Big name main­land e-com­merce re­tail­ers walk the ex­tra mile in global push, pil­ing heat on HK’s on­line play­ers

China Daily (Hong Kong) - - HK | BUSINESS - By LIN WENJIE in Hong Kong cher­rylin@chi­nadai­

“At last, I can now get my child­hood snacks eas­ily at Tmall Su­per­mar­ket with­out hav­ing to give up the com­fort of home,” ex­claimed So­phie, grin­ning nos­tal­gi­cally, as she opened a food pack­age she had or­dered on­line a day be­fore.

It was a plas­tic bag full of la­tiao — a spicy red-hot snack m a d e f r o m g l u t e n t h a t ’s par­tic­u­larly pop­u­lar among young­sters and which has been driv­ing a multi-bil­lion­dol­lar busi­ness on the Chi­nese main­land.

So­phie, who hails from Jilin City in the north­east­ern prov­ince of Jilin and has been liv­ing in Hong Kong for al­most a decade, cheered the rapid pen­e­tra­tion of main­land e-com­merce en­ter­prises in the SAR, say­ing they’re do­ing a great ser­vice in meet­ing the needs of over­seas Chi­nese.

T h e k i c k - o ff o f A l i b a b a G r o u p’s T m a l l S u p e r m a r - ket in Hong Kong has made it eas­ier and con­ve­nient for cus­tomers like So­phie to lay their hands on their fa­vorite home­town prod­ucts within a day, just with a click on their smart­phones with­out hav­ing to trudge all the way north to Shen­zhen.

Main­land e-com­merce be­he­moths have been step­ping up their push to tap the “blue oceans” with the do­mes­tic mar­ket hav­ing come of age. Hong Kong, with its ge­o­graph­i­cal ad­van­tage, has be­come a ma­jor bat­tle­field for main­land on­line re­tail­ers “go­ing out”. Be­sides the tra­di­tional e-com­merce busi­ness, they’re seek­ing to up­grade their pay­ment modes, as well as lo­gis­tics prow­ess — de­ci­sive fac­tors in tak­ing on over­seas mar­kets.

Alibaba launched the world­wide ex­pan­sion of its B2C (busi­ness to cus­tomer) m a r ke t p l a c e T m a l l Wo r l d last month, with Hong Kong among its pri­or­ity mar­kets. The group aims to help mer­chants and brands on its plat­forms to ex­tend to the global C hi­nese marke t, al­low­ing some 100 mil­lion over­seas Chi­nese ac­cess to 1.2 bil­lion prod­ucts, with Alibaba pro­vid­ing “end-to-end” solutions, in­clud­ing lo­gis­tics, pay­ment mode and lo­cal­iza­tion sup­port cater­ing to the needs of each mar­ket.

For Hong Kong cus­tomers, Tmall of­fers one-day ship­ment ser­vices and var­i­ous pay­ment meth­ods, such as us­ing Ali­pay, credit cards and even Oc­to­pus cards. — an­other ma­jor on­line B2C re tailer on the main­land — is also in the fray, ex­pand­ing its global foot­print with the launch of JD Global, cov­er­ing 200 coun­tries and re­gions. The ser­vice en­ables di­rect ship­ment of se­lected goods to Hong Kong in March. The com­pany, say­ing it will fur­ther en­rich its prod­ucts and ex­pand di­rect ship­ment des­ti­na­tions, ac­cepts only PayPal as the method of pay­ment, while Tmall does not ac­cept PayPal.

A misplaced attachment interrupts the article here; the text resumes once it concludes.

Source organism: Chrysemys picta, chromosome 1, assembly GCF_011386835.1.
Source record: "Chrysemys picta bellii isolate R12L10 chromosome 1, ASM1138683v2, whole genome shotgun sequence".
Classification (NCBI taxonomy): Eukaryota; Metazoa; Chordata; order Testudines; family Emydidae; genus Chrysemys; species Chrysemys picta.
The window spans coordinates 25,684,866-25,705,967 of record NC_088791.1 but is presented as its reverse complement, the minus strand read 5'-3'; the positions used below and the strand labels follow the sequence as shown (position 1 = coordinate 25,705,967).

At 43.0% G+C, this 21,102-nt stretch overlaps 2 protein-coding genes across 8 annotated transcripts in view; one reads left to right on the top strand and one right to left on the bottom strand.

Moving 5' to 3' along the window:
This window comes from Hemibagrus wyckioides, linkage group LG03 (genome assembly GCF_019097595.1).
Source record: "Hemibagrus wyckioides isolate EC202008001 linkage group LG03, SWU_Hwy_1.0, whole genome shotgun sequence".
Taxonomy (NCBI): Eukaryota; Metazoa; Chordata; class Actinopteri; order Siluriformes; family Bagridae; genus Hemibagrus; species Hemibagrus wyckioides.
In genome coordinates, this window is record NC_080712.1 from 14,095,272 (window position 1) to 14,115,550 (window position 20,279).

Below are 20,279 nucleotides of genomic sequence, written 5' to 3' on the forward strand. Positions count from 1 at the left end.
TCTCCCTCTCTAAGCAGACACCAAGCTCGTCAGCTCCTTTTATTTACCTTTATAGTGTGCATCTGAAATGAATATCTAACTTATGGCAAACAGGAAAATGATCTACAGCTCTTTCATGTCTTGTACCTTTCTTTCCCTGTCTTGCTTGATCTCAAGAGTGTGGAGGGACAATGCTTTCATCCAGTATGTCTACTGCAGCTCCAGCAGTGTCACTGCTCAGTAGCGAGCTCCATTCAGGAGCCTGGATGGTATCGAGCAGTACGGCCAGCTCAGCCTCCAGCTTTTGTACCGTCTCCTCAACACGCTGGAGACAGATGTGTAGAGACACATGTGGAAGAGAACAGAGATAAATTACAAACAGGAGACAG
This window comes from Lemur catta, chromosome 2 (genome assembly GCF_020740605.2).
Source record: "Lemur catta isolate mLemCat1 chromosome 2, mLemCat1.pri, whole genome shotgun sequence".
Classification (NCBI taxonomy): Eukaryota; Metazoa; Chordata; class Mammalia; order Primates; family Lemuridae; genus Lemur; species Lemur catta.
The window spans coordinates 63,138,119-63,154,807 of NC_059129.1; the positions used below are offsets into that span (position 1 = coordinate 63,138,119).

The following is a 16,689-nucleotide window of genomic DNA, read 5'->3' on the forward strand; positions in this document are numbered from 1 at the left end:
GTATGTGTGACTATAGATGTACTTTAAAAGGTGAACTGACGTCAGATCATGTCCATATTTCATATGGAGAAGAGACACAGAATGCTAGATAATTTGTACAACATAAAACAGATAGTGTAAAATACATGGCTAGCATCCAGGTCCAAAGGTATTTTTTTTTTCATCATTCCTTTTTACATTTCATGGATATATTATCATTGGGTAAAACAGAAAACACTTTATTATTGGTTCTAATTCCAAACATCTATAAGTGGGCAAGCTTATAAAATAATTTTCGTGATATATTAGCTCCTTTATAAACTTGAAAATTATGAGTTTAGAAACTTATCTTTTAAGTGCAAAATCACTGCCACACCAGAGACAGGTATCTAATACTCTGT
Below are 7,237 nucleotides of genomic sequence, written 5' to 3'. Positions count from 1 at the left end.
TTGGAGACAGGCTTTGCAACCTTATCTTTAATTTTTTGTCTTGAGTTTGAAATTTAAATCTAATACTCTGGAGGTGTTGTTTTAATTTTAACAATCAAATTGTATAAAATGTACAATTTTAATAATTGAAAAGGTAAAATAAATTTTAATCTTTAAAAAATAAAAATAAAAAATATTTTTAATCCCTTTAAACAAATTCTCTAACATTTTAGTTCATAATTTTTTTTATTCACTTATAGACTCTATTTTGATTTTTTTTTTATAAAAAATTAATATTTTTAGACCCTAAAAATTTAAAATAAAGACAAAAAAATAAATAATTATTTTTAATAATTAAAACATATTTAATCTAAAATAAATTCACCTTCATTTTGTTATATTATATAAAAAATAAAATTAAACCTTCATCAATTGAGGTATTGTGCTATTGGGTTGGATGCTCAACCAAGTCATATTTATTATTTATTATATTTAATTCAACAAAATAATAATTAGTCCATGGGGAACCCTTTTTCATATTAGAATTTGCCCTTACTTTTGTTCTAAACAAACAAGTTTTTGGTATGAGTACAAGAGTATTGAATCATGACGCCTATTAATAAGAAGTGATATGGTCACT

Mag­gie Wu Wei, chief fi­nan­cial of­fi­cer of Alibaba Group Hold­ing Ltd, said in Hangzhou the com­pany ex­pects to see a top-line growth rate of 45 to 49 per­cent for this year, push­ing up its an­nual rev­enue to be­tween 229.4 bil­lion yuan ($33.9 bil­lion) and 235.8 bil­lion yuan.

De­spite the grow­ing pres­sure from the big strides made by their main­land peers, Hong Kong’s e-com­merce plat­forms aren’ t de­terred, say­ing they still re­main com­pet­i­tive.

HKTV­mall — a Hong Kong­based on­line shop­ping plat­form set up by me­dia en­tre­pre­neur Ricky Wong Wai-kay — doesn’t see Tmall as a ri­val, stress­ing it wel­comes more e-com­merce play­ers in the lo­cal mar­ket in pro­vid­ing fine op­tions for con­sumers and de­vel­op­ing the city’s on­line re­tail mar­ket to­gether.

Stan­ley Lee, chair­man of the E-Com­merce As­so­ci­a­tion of Hong Kong, is on the same page.

“Tmall and HKTV­mall fo­cus o n d i ff e r e n t c a t e g o r i e s o f prod­ucts, so the lo­cal re­tailer will not be much af­fected by Tmall’s emer­gence in Hong Kong,” he said.

“Tmall ’s strength lies in their in­ex­pen­sive qual­ity goods, while HKTV­mall of­fers a wider range of lo­cal brands and over­seas prod­ucts, such as Dyson’s elec­tric ap­pli­ances, which are much cheaper than Tmall’s. The two cat­e­gories of prod­ucts cater to cus­tomers’ dif­fer­ent tastes.”

Al­though Lee sees un­in­ter­rupted growth in the lo­cal o n l i n e s h o p p i n g i n d u s t r y, he be­lieves it won’ t be easy for it to be on par with the main­land’s as the Hong Kong mar­ket is rel­a­tively small and ware­hous­ing and lo­gis­tics costs are high. “Above all, it’s too easy to buy any­thing in this shop­ping par­adise.”

HKTV­mall is up­beat about t h e c i ty ’s o n l i n e s h o p p i n g busi­ness, not­ing the wide­spread use of mo­bile de­vices which have been the driv­ing force be­hind the us­age of the in­ter­net.

“Ma ny p e o p l e i n Ho n g Kong are so­phis­ti­cated and ex­pe­ri­enced in on­line shop­ping . T hey ’re even able to source prod­ucts from all over the world with larger va­ri­eties than re­sellers. Our cus­tomer base had ex­panded by 73 per­cent from 2015 to 2016, and the growth con­tin­ues,” HKTV­mall told China Daily.

As of De­cem­ber last year, HKTV­mall’s on­line shop­ping turnover had hit HK$185.8 mil­lion — a whop­ping 410.5-per­cent in­crease over 2015. The plat­form, which was set up in early 2015, ex­pects con­tin­ued high growth po­ten­tial in the com­ing years.

the num­ber of prod­ucts on­line mar­ket­place Tmall World aims to make avail­able to over­seas cus­tomers


Em­ploy­ees work at a snack bar in front of the Tmall Cat mas­cot for Alibaba Group Hold­ing Ltd’s Tmall on­line mar­ket­place.

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